Author Topic: Camera/ chipset / x264 encoding pipeline  (Read 4055 times)

Offline jimd

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Camera/ chipset / x264 encoding pipeline
« on: November 24, 2010, 09:39:00 AM »
Hi

I'm looking at building/speccing a set-up for a decent-quality (576p or 720p), near-live (say 10-40 sec delay), encoding pipeline, direct from a camera at a remote location for a semi-static scene(e.g. zoo, scenic site, city site), then chunking in 3-5-10 sec chunks  ( x264, mbtree, one IDR at start), and transmitting wirelessly direct into some type of http chunked set-up  (e.g. apple live stream)   for delivery, and running in daylight hours

my current logic goes that the upload bandwidth from the remote location is probably the gating factor  (3g? - I'm in the UK) so its worth spending the effort doing good compression (x264, standard or slow settings)

it looks like a set-up with say an AMD 1055t (cheapish 6-core), and a solid-state-drive and 2GB Ram probably gives more than the grunt needed  (the system would be single purpose - primarily encoding and transmitting, but possibly with a lighter, more real time stream  (eg. lower res intra-refresh) for camera zoom/pan

where I have little/no experience is the best/easiest way to attach a camera/ livestream. Im assuming I want a good camera, which can selectively produce the correct output in a raw format(e.g. 576p, 720p or maybe later 1080p) - but then is it better to use USB2/3 off an essentially digital camera (e.g. logitech c910) or get a camcorder cam with usb/firewire/hdmi output  or look at more specialist cameras (found this thing called a flea3 which is usb and used for astronomy but is pricey, also looked at the security/ipcams but they have the encoding built in)

Anyway my questions are
i) Where's the best board to go discuss this kind of thing
ii) Has anyone got a more turn-key system already that uses x264
iii) any advice/feedback on the proposed set-up

Thanks
Jim

Offline wonsik

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Re: Camera/ chipset / x264 encoding pipeline
« Reply #1 on: November 24, 2010, 05:42:58 PM »
I think no encoder can encode 576p at 30fps within 200kbps (typical 3G network bandwidth limit) in decent quality. Probably you have to adjust the resolution or frame rate.

Offline Quarkboy

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Re: Camera/ chipset / x264 encoding pipeline
« Reply #2 on: November 24, 2010, 10:41:51 PM »
I think no encoder can encode 576p at 30fps within 200kbps (typical 3G network bandwidth limit) in decent quality. Probably you have to adjust the resolution or frame rate.
It would be fine for encoding a scene that really was almost entirely static.  But once you get any actual motion (or change in lighting), it would probably block to hell and back at that bitrate, yeah...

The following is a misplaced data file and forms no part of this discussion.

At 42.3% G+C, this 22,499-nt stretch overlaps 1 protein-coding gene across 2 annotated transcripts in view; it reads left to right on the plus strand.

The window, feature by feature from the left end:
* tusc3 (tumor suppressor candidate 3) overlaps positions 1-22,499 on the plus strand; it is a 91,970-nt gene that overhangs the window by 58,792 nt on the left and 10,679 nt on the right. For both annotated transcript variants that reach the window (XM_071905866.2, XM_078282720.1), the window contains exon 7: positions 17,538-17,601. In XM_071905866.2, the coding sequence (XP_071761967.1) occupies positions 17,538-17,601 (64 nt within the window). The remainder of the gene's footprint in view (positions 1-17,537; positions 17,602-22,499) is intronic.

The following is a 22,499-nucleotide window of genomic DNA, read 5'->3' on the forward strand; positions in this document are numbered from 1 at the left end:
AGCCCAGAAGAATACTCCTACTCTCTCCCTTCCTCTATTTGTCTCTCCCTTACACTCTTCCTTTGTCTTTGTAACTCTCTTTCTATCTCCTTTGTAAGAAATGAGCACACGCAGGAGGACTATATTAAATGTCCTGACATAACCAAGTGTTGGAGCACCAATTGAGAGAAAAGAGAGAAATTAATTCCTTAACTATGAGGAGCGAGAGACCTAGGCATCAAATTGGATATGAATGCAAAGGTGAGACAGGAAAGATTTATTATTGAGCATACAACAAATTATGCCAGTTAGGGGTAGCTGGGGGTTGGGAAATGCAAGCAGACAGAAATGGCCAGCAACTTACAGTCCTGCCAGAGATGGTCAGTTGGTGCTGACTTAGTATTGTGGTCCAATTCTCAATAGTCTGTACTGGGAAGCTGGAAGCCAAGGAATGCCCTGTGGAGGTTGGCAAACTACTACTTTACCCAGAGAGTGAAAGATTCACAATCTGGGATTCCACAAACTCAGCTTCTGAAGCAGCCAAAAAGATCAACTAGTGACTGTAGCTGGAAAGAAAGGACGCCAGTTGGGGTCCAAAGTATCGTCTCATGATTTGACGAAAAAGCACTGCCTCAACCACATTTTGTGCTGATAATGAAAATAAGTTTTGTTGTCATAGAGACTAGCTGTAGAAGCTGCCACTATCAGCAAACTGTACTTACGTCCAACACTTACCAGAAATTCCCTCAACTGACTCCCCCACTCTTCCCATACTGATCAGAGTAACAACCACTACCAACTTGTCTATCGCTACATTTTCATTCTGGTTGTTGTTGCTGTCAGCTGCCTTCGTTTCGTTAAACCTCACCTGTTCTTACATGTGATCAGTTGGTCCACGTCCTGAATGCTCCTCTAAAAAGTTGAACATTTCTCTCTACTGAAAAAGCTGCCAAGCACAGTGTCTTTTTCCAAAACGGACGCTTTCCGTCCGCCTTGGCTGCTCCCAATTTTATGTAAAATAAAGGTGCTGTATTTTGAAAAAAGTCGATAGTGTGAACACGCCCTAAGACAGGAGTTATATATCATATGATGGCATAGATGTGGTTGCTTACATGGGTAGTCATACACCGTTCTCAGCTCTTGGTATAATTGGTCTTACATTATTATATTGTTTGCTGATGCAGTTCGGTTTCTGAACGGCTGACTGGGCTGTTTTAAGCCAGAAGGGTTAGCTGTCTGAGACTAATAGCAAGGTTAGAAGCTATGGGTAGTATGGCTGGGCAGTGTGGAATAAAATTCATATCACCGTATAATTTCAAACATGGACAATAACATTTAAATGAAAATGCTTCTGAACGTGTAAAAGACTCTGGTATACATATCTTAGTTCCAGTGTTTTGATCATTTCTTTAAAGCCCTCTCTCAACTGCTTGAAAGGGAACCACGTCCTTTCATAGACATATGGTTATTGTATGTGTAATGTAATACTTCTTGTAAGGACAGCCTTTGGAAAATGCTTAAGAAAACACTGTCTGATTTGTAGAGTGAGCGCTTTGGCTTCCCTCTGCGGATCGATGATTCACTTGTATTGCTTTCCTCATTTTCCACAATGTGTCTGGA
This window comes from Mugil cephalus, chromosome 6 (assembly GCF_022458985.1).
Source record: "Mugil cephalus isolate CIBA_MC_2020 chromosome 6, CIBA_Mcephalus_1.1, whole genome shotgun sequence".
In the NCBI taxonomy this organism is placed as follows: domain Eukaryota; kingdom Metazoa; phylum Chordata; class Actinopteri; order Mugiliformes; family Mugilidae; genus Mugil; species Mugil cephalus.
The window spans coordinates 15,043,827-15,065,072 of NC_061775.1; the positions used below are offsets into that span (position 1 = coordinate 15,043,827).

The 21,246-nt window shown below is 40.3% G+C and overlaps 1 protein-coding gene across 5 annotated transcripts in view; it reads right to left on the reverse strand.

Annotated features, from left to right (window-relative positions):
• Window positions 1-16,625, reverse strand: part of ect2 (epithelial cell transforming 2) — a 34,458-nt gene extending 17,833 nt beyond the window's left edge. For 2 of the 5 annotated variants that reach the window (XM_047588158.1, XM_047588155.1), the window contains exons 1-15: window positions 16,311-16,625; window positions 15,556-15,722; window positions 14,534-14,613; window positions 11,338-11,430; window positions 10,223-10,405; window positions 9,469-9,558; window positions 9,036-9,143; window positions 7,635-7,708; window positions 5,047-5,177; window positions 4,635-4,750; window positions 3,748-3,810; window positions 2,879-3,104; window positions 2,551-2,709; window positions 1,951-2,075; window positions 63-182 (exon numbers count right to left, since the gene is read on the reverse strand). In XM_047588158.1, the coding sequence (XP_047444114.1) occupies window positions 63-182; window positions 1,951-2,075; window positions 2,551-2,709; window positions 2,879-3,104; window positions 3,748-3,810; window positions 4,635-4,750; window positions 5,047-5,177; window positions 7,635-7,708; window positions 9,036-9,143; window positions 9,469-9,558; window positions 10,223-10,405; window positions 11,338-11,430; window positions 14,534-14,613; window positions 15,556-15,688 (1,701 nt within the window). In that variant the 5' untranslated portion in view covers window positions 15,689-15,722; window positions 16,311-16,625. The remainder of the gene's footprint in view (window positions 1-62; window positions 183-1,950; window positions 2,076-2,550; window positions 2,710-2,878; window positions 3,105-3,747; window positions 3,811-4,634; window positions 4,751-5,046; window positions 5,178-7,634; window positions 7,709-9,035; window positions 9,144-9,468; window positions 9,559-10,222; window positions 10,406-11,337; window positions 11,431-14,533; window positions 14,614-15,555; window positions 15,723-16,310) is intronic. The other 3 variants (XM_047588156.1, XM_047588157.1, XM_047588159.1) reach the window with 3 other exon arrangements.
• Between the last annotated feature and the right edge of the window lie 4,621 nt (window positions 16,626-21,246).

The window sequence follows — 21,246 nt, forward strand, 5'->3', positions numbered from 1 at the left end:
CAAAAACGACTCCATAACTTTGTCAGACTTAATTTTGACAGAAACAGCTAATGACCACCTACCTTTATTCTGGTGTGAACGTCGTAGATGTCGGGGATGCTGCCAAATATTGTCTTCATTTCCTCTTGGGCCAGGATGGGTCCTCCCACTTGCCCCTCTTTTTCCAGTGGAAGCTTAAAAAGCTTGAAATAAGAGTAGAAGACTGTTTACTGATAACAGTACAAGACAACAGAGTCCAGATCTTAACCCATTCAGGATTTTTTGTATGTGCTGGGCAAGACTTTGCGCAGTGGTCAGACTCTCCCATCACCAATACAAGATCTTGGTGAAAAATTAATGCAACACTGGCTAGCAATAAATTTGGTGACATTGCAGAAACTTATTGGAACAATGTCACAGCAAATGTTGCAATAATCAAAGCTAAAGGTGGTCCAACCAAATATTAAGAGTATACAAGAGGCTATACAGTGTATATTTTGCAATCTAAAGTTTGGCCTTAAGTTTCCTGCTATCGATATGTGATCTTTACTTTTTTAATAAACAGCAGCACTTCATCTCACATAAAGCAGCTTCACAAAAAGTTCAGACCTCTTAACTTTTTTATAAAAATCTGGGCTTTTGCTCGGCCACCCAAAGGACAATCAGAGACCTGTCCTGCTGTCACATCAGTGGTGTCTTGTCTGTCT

480p at 200 kbps can work for super artifical sources (like animation, for example), but real life video and all the noise it entails is pretty tough.  I would suggest doing 320x240 at half framerate, 15 fps.  That can be done over 200 kbps.

Does the UK have 4G (i.e. wimax) coming online? If you use a service like that which can hit 1000 mbps, then you can definitely do 480p at 30 fps.

Offline jimd

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Re: Camera/ chipset / x264 encoding pipeline
« Reply #3 on: November 25, 2010, 12:20:20 AM »
Sorry - I should have been clearer about the bit rate - I agree 200kb/s is a non-starter

it looks like some of the Orange or 3 HSUPA dongles are giving between 500 kb/s and 1.4Mb/s upload speeds

So I'm 'assuming' these kind of bit-rate - though beleive it is very dependent on local conditions (e.g upgraded base stations etc. which will probably not be the ones near where I want to stream)

background on hsupa upload speeds

e.g. http://www.3g.co.uk/3GForum/archive/index.php/t-100236.html
and

--------------- http://www.3g.co.uk/3GForum/archive/index.php/t-97718.html
planetf1
07-02-2010, 10:31 AM
When I had a quick test on my new N900 (bought retail unlocked) I got just over 1Mbps down, but a very nice 1.2 Mbps upstream.

Not sure how accurate that test was -- need to do it some more to be sure, but the N900 is my first phone with HSUPA (fast upstream)

The response times (ping) were also far quicker than I've seen before on a HSDPA only device at around 90ms
DBMandrake
07-02-2010, 10:46 AM
1.2Mbit is typical for upstream in HSUPA, and quite believable. As is a lower ping time than HSDPA alone.

HSDPA technology reduces the latency considerably (as well as increasing speeds) in the downstream direction compared to plain 3G/UMTS, but does nothing for the upstream. HSUPA adds the same kind of technology in the upstream direction as well, so improves not only upload speed but also upstream latency, and since ping times are the sum of downstream and upstream latency, the total latency is reduced :)
---------------

Offline wonsik

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Re: Camera/ chipset / x264 encoding pipeline
« Reply #4 on: November 25, 2010, 06:10:17 PM »
Well if the bandwidth is enough, you can just use VLC player (which depends on x264 for encoding). Check out http://www.videolan.org/doc/streaming-howto/en/

Offline jimd

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Re: Camera/ chipset / x264 encoding pipeline
« Reply #5 on: November 26, 2010, 07:50:46 AM »
I *think* I want something more complicated than VLC  - here's my reasoning

My primary focus is to get the best out of the variable bandwidth that a 3g/4g huspa upload will provide (as before - I beleive this is 600k-1.3Mb.s), so I'm transmitting a HD-ish (576p, 720p) pretty picture

So the plan would be

a) capture a certain amount of time worth of raw video at say 576p e.g. T1=10 seconds
b) use x264 to  i) find a decent place for a scene cut within a time range (e.g. T2=4-6 seconds)
c) use x264 to encode that cut at the 'best rate' current conditions allow (e.g. some kind of feedback based on the last upload time/ encoding time to choose both the preset rate and the crf/ target bandwidth
d) upload the encoded chunk as an mp4 to a source server  (